Dental x rays are pictures taken of the mouth area using high energy photons with very short wavelengths. They show the teeth and surrounding bone.
Dental x rays are effective in discovering tooth decay, broken fillings, fractured teeth, tumors, occlusal trauma, or impacted or ectopic teeth that would otherwise be unseen by the eye, in between the teeth and below the gum tissue.
Dental x rays are part of the dental examination for aiding in the diagnostic process. X rays are vital in the diagnosis of root canal treatment on checking the apical of the tooth and the surrounding structures for abscesses or bone loss. Without the aid of dental x rays, 60% of dental decay would be missed. Diagnostic x rays are essential in providing accurate information. The most common x rays taken are:
bitewing x rays (vertical and horizontal bitewings)
panoramic x rays
periapical x rays
occlusal x rays
Each is used in its own respective degree of diagnosis, with the bitewing x ray being the most common. Bitewings are the most effective in discovering tooth decay in between the teeth and on adjacent teeth. A bitewing shows only the top crown portion of the tooth structure. It is called a bitewing due to the way the patient can bite down and hold the film securely in place. The bitewing is good in diagnosing and evaluating periodontal conditions and bone levels between the teeth. They are also good in detecting tartar buildup.
The panoramic (a type of film used), or panorex (brand name) is also commonly taken on the initial visit to the dental office. This type of x ray makes a complete circle of the head from one ear to the other, to produce a complete two-dimensional representation of all the teeth. This x ray will also show bone structure beneath the teeth and the temporomandibular joint (TMJ). The panoramic is the most commonly used x ray in the aid of diagnostic decisions regarding third molar extractions (wisdom teeth) for people who are edentulous (the tooth is not there/has not erupted). This special x ray, however, has its advantages and disadvantages.
One advantage of the panoramic is that a broad area is imaged, showing many structures. Furthermore, the exposure level emits low radiation. The panoramic is excellent for evaluation of trauma, tooth development, and certain anomalies. A 1999 study at the University of Buffalo School of Dental Medicine demonstrated that calcifications in the carotid arteries, which were exposed on standard panoramic x rays, served as predictors of death from cardiovascular disease.
The main disadvantage of panoramic x rays is that the image shown does not provide the fine detail of a bitewing x ray. The procedure for taking a panoramic x ray is also somewhat confining to the patient, as the x ray machine takes a minute or more to fully encircle the head for the complete picture. These films are not good in aiding the diagnosis of decay, bone level, and certain types of periapical pathosis.
A periapical x ray is similar to a bitewing. This type of x ray shows the entire tooth area, from crown to root, and the bone surrounding the root from a side view. This type of film will reveal any root anomalies, changes in the bone and surrounding tissue, cysts, bone tumors, and abscesses. The fine detail in the periapical film is necessary in diagnosis and treatment planning, and is commonly taken during root canal treatment and crown restoration procedures.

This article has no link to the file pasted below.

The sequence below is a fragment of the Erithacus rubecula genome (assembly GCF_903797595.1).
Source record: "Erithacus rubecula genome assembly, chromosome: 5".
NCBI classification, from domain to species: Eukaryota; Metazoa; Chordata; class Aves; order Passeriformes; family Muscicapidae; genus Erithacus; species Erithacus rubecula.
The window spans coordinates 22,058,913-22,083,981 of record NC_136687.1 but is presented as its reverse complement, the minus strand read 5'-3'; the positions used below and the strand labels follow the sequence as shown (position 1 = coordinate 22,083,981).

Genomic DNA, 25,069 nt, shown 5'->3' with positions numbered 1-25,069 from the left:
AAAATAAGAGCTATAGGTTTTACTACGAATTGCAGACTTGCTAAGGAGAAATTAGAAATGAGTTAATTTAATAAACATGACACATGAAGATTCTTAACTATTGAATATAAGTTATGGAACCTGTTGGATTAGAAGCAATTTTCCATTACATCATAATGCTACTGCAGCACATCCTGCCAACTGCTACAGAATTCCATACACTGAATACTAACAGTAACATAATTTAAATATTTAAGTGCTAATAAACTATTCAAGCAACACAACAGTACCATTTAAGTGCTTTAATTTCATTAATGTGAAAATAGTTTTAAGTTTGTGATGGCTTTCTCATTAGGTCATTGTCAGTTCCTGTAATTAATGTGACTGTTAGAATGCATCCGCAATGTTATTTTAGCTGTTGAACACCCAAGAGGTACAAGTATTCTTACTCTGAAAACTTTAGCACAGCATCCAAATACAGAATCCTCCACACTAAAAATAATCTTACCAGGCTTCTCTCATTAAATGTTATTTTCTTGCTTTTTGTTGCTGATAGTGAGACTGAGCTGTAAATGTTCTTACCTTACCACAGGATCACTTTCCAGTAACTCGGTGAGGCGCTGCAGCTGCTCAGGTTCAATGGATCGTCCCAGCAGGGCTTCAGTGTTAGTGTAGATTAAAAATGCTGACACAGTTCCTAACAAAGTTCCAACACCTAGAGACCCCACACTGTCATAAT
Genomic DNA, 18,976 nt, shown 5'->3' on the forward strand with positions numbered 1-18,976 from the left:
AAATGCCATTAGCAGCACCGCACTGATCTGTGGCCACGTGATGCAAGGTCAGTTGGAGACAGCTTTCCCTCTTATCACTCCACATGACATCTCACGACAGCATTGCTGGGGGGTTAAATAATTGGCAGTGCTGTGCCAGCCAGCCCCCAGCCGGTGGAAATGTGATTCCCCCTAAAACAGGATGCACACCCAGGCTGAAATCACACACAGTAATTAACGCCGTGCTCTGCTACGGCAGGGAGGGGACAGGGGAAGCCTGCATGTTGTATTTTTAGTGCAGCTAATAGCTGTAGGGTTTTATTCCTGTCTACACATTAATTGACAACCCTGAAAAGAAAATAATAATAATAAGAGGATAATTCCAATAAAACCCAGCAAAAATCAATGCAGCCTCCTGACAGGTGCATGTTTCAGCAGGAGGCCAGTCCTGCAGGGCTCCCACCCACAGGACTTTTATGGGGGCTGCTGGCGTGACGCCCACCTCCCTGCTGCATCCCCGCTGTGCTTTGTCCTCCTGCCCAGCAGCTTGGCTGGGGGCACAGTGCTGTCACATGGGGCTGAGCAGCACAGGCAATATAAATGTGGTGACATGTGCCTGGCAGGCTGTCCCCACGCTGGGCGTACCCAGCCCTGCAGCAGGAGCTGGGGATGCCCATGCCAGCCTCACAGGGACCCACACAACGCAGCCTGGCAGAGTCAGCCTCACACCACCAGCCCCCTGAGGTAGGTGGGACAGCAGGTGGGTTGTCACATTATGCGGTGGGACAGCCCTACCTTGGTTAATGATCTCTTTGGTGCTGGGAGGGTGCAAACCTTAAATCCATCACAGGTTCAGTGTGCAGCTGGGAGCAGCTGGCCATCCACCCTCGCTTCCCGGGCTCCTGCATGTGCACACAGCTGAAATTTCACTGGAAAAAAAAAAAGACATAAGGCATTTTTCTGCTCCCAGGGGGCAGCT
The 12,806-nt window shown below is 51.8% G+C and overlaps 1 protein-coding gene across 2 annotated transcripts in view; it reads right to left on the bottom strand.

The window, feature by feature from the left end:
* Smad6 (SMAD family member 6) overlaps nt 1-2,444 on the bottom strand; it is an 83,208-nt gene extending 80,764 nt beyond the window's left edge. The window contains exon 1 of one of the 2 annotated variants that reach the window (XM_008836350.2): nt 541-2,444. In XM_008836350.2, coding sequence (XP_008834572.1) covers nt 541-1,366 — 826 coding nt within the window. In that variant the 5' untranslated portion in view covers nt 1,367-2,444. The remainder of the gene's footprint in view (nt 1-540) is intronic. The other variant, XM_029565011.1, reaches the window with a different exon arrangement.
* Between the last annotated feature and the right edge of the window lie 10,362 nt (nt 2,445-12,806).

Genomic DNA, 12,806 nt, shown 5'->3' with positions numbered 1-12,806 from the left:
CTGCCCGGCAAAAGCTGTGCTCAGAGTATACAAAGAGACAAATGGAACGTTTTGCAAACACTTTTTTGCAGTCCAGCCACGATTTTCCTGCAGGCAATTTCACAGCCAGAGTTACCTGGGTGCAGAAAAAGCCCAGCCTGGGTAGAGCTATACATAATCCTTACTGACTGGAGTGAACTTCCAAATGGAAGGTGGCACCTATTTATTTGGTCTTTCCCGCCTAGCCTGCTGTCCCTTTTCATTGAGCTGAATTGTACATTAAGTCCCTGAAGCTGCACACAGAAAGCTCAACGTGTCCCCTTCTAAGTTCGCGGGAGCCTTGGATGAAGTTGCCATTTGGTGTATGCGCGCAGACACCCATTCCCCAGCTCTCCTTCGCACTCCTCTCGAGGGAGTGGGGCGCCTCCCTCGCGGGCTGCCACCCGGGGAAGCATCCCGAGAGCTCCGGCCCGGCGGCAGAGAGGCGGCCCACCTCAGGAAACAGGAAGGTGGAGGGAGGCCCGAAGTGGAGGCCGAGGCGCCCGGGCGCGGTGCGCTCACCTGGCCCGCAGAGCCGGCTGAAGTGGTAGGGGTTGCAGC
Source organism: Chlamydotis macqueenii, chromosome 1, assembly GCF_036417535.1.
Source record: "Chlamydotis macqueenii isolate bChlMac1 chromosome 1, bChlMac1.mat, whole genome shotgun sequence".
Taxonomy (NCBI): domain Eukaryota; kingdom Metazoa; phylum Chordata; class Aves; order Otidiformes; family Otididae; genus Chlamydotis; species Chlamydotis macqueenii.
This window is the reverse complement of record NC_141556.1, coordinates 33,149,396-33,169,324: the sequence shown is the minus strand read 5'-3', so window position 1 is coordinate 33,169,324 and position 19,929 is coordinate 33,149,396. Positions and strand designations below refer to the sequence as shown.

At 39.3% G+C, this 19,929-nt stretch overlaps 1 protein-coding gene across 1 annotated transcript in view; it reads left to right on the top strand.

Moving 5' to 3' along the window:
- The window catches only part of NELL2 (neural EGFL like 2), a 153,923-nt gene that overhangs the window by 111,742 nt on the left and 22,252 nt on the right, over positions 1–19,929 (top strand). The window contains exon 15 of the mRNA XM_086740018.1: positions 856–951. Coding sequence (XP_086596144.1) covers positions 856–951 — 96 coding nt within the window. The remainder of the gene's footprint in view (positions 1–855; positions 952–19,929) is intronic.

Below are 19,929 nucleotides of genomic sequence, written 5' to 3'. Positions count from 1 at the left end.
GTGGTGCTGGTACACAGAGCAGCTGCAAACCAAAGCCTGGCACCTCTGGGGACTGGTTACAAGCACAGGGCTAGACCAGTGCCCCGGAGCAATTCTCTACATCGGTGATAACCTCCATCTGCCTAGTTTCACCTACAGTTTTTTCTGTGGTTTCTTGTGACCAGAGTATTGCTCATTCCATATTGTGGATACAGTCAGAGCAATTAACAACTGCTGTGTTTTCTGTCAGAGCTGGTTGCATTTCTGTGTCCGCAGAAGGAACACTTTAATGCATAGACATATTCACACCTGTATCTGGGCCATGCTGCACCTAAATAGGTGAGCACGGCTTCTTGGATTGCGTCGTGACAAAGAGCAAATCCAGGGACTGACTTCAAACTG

Dental x rays
SOURCE: Alvarez, K.H. Williams & Wilkins' Dental Hygiene Handbook. Baltimore: Williams & Wilkins, 1998.
Show tooth crowns, alveolar crest, and interproximal area Check for cavities, look at previous dental work, and determine any bone loss
Check for residual pathologic conditions, or foreign bodies Detect retained teeth or root tips prior to denture construction
Full mouth series
Includes a number of periapical and bitewing x rays to identify conditions in the bones around the teeth and nerve tissue in the teeth Can be used as comparison for future problems
Shows large areas of the maxilla, mandible, or floor of the mouth Shows entire upper or lower bite and how primary or permanent teeth are developing
View the entire tooth from root to crown and its periodontal supporting structures Evaluate bone loss, determine causes of toothaches, and assess existing dental work
Supplement to periapical survey but not a substitute View general tooth development, check for specific problems such as trauma or temporomandibular joint (TMJ) pain
Occlusal films are least common. These films show the whole bite of the lower or upper jaw. Occlusal x rays, when taken, are mainly taken on children to show the eruption order of the permanent teeth.
X rays pass through hard and soft tissue in the mouth. The x ray beam is blocked by denser structures, such as teeth, fillings, jaws, and bones. Teeth appear lighter because fewer x rays go through the teeth to reach the film. Cavities and gum disease appear darker (shown by a dark spot in the tooth or loss of bone structure around the tooth) because of more x-ray penetration. On the film, the white images are the dense structures.
Cindy F. Ovard, RDA, The Gale Group Inc., Gale, Detroit,